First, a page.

When we live the way of Jesus, Paul claims, we will meet the Unknown God alongside us. We will begin the journey back into the garden-forest, and begin to be at home again, rather than being Lord-pretenders and destroyers. 

It's not magic. I said we must ask "What is my new shirt, my new car, my new company, doing to Bangladesh and its children?"
We actually have to live that: To stop buying; to give more; to vote differently; to speak up; to be compassionate.

We either give ourselves to this hope of the renewing Spirit of God or... we give up.

Jesus came so that we would not perish but have life, says John 3. God wants only good for us.

Judgement is what we bring upon ourselves.
If we will not revere and cherish the forests,
and all the ecosystems of the planet,
and all the people of the planet,
then we will be destroyed.
Judgement will fall upon us.
Not judgement willed by God, but what we have pulled down upon ourselves.

In 1877 Gerard Manley Hopkins wrote this sonnet.

The world is charged with the grandeur of God.
It will flame out, like shining from shook foil;
It gathers to a greatness, like the ooze of oil
Crushed. Why do men then now not reck his rod?   
Generations have trod, have trod, have trod;
And all is seared with trade; bleared, smeared with toil;
And wears man’s smudge and shares man’s smell: the soil           
Is bare now, nor can foot feel, being shod.   

And for all this, nature is never spent;
There lives the dearest freshness deep down things;
And though the last lights off the black West went
Oh, morning, at the brown brink eastward, springs—
Because the Holy Ghost over the bent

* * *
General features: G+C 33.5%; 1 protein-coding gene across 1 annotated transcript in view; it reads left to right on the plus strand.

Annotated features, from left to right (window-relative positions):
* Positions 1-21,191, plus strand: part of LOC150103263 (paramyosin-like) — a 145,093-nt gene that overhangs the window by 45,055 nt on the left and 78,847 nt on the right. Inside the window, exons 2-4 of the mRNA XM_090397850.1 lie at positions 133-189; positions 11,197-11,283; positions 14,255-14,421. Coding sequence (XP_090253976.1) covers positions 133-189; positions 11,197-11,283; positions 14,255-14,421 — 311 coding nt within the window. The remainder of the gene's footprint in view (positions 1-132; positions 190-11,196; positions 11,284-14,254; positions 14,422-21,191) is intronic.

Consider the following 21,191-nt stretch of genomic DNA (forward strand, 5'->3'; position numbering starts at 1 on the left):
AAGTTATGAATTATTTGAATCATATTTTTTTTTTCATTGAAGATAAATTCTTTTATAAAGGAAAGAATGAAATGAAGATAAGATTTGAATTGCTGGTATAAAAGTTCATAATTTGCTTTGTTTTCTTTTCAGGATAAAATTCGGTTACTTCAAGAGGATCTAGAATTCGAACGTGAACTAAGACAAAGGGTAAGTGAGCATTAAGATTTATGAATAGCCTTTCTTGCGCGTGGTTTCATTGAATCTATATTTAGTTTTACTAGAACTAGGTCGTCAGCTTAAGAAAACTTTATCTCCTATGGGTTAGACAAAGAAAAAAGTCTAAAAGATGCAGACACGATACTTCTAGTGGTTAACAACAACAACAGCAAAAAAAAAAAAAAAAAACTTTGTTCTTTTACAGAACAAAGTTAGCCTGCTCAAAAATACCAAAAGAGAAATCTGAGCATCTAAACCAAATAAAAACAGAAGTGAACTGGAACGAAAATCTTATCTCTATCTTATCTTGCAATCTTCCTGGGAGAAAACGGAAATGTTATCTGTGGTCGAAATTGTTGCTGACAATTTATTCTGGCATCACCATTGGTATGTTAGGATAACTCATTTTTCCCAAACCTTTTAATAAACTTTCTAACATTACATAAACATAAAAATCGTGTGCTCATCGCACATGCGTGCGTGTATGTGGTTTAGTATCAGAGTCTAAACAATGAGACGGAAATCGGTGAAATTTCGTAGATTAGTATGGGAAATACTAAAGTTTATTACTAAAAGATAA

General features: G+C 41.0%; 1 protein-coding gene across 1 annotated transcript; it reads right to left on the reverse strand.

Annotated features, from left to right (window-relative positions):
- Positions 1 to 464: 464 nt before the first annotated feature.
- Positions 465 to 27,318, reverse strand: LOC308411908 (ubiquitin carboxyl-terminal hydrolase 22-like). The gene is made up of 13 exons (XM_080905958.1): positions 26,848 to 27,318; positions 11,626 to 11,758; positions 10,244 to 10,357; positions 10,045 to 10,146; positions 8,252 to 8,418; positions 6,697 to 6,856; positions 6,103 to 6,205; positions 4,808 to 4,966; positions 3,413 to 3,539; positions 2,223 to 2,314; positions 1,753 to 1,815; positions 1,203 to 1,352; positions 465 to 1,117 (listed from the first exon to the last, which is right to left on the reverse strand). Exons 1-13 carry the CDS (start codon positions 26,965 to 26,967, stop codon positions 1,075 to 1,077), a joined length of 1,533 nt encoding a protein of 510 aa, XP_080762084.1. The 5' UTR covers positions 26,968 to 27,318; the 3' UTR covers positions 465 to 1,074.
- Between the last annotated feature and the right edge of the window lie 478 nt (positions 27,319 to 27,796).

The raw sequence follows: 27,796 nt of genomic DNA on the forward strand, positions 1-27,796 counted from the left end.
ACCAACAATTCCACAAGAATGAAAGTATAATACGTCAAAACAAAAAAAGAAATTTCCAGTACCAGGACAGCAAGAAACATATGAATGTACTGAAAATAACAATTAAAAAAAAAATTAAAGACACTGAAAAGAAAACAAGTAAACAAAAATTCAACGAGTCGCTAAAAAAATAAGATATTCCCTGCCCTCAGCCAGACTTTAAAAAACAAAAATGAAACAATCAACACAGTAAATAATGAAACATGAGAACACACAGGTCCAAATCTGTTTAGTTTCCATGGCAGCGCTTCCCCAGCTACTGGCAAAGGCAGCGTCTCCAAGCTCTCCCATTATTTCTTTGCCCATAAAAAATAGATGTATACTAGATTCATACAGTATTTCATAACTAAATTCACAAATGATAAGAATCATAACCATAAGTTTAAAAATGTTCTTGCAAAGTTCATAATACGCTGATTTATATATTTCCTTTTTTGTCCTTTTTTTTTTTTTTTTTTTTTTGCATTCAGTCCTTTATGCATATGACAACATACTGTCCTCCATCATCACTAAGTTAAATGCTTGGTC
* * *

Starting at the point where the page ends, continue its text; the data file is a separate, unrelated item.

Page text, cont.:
World broods with warm breast and with ah! bright wings.               

Things are far worse than Gerard Manley Hopkins ever imagined when he wrote this poem, but the same Spirit is still here. Will we will let it flow around us, and stand in its way, and be healed?  Amen.

The Readings for Forest Sunday
Genesis 2:4b-22

In the day that the Lord God made the earth and the heavens, 5when no plant of the field was yet in the earth and no herb of the field had yet sprung up—for the Lord God had not caused it to rain upon the earth, and there was no one to till the ground; 6but a stream would rise from the earth, and water the whole face of the ground— 7then the Lord God formed man from the dust of the ground, [Or formed a man (Heb adamof dust from the ground (Heb adamah)] and breathed into his nostrils the breath of life; and the man became a living being. 8And the Lord God planted a garden in Eden, in the east; and there he put the man whom he had formed. 9Out of the ground the Lord God made to grow every tree that is pleasant to the sight and good for food, the tree of life also in the midst of the garden, and the tree of the knowledge of good and evil.

10 A river flows out of Eden to water the garden, and from there it divides and becomes four branches. 11The name of the first is Pishon; it is the one that flows around the whole land of Havilah, where there is gold; 12and the gold of that land is good; bdellium and onyx stone are there. 13The name of the second river is Gihon; it is the one that flows around the whole land of Cush. 14The name of the third river is Tigris, which flows east of Assyria. And the fourth river is the Euphrates.